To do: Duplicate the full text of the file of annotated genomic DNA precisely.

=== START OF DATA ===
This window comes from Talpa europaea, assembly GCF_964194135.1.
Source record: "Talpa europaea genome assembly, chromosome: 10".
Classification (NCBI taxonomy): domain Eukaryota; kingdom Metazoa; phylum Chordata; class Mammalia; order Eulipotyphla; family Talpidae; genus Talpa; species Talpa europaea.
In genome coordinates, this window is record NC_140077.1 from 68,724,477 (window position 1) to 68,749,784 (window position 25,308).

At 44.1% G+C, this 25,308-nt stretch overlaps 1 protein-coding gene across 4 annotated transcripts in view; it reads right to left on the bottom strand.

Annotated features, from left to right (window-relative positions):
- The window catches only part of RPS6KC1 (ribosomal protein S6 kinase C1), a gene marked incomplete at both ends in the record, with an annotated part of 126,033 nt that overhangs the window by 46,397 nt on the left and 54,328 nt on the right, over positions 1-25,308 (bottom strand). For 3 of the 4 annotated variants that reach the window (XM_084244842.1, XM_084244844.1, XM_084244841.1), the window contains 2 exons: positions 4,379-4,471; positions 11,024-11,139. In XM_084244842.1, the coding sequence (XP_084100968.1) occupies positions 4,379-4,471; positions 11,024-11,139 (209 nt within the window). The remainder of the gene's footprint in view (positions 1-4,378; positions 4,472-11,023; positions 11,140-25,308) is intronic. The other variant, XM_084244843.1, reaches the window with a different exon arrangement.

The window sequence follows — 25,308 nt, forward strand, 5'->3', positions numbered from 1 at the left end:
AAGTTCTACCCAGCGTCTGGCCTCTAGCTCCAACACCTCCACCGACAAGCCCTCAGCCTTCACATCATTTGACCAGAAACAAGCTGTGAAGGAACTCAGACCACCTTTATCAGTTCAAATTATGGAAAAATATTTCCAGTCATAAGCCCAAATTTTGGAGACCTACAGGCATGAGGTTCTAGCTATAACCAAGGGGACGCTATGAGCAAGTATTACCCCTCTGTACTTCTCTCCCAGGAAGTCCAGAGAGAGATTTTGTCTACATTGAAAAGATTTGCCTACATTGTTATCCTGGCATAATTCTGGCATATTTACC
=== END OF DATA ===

This window comes from Talpa europaea, assembly GCF_964194135.1.
Source record: "Talpa europaea genome assembly, chromosome: 10".
Classification (NCBI taxonomy): domain Eukaryota; kingdom Metazoa; phylum Chordata; class Mammalia; order Eulipotyphla; family Talpidae; genus Talpa; species Talpa europaea.
In genome coordinates, this window is record NC_140077.1 from 68,724,477 (window position 1) to 68,749,784 (window position 25,308).

At 44.1% G+C, this 25,308-nt stretch overlaps 1 protein-coding gene across 4 annotated transcripts in view; it reads right to left on the bottom strand.

Annotated features, from left to right (window-relative positions):
- The window catches only part of RPS6KC1 (ribosomal protein S6 kinase C1), a gene marked incomplete at both ends in the record, with an annotated part of 126,033 nt that overhangs the window by 46,397 nt on the left and 54,328 nt on the right, over positions 1-25,308 (bottom strand). For 3 of the 4 annotated variants that reach the window (XM_084244842.1, XM_084244844.1, XM_084244841.1), the window contains 2 exons: positions 4,379-4,471; positions 11,024-11,139. In XM_084244842.1, the coding sequence (XP_084100968.1) occupies positions 4,379-4,471; positions 11,024-11,139 (209 nt within the window). The remainder of the gene's footprint in view (positions 1-4,378; positions 4,472-11,023; positions 11,140-25,308) is intronic. The other variant, XM_084244843.1, reaches the window with a different exon arrangement.

The window sequence follows — 25,308 nt, forward strand, 5'->3', positions numbered from 1 at the left end:
AAGTTCTACCCAGCGTCTGGCCTCTAGCTCCAACACCTCCACCGACAAGCCCTCAGCCTTCACATCATTTGACCAGAAACAAGCTGTGAAGGAACTCAGACCACCTTTATCAGTTCAAATTATGGAAAAATATTTCCAGTCATAAGCCCAAATTTTGGAGACCTACAGGCATGAGGTTCTAGCTATAACCAAGGGGACGCTATGAGCAAGTATTACCCCTCTGTACTTCTCTCCCAGGAAGTCCAGAGAGAGATTTTGTCTACATTGAAAAGATTTGCCTACATTGTTATCCTGGCATAATTCTGGCATATTTACC